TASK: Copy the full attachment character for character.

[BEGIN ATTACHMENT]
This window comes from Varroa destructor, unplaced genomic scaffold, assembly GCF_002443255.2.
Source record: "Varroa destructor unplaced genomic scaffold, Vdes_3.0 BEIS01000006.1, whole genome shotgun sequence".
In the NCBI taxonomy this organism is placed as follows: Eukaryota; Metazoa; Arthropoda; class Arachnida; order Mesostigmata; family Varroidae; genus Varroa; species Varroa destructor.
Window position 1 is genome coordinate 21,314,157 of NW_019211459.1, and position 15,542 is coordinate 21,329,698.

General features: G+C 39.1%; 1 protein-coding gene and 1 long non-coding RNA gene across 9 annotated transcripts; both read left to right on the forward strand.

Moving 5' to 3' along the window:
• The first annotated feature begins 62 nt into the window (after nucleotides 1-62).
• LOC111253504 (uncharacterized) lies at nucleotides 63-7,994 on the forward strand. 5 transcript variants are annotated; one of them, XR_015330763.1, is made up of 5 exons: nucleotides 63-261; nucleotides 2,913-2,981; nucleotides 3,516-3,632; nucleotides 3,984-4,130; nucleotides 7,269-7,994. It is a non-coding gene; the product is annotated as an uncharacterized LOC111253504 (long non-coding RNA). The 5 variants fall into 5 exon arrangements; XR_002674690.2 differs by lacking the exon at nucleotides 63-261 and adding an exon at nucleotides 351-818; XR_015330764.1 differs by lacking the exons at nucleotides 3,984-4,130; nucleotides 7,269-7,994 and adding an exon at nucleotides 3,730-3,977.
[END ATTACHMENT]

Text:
This window comes from Varroa destructor, unplaced genomic scaffold, assembly GCF_002443255.2.
Source record: "Varroa destructor unplaced genomic scaffold, Vdes_3.0 BEIS01000006.1, whole genome shotgun sequence".
In the NCBI taxonomy this organism is placed as follows: Eukaryota; Metazoa; Arthropoda; class Arachnida; order Mesostigmata; family Varroidae; genus Varroa; species Varroa destructor.
Window position 1 is genome coordinate 21,314,157 of NW_019211459.1, and position 15,542 is coordinate 21,329,698.

General features: G+C 39.1%; 1 protein-coding gene and 1 long non-coding RNA gene across 9 annotated transcripts; both read left to right on the forward strand.

Moving 5' to 3' along the window:
• The first annotated feature begins 62 nt into the window (after nucleotides 1-62).
• LOC111253504 (uncharacterized) lies at nucleotides 63-7,994 on the forward strand. 5 transcript variants are annotated; one of them, XR_015330763.1, is made up of 5 exons: nucleotides 63-261; nucleotides 2,913-2,981; nucleotides 3,516-3,632; nucleotides 3,984-4,130; nucleotides 7,269-7,994. It is a non-coding gene; the product is annotated as an uncharacterized LOC111253504 (long non-coding RNA). The 5 variants fall into 5 exon arrangements; XR_002674690.2 differs by lacking the exon at nucleotides 63-261 and adding an exon at nucleotides 351-818; XR_015330764.1 differs by lacking the exons at nucleotides 3,984-4,130; nucleotides 7,269-7,994 and adding an exon at nucleotides 3,730-3,977.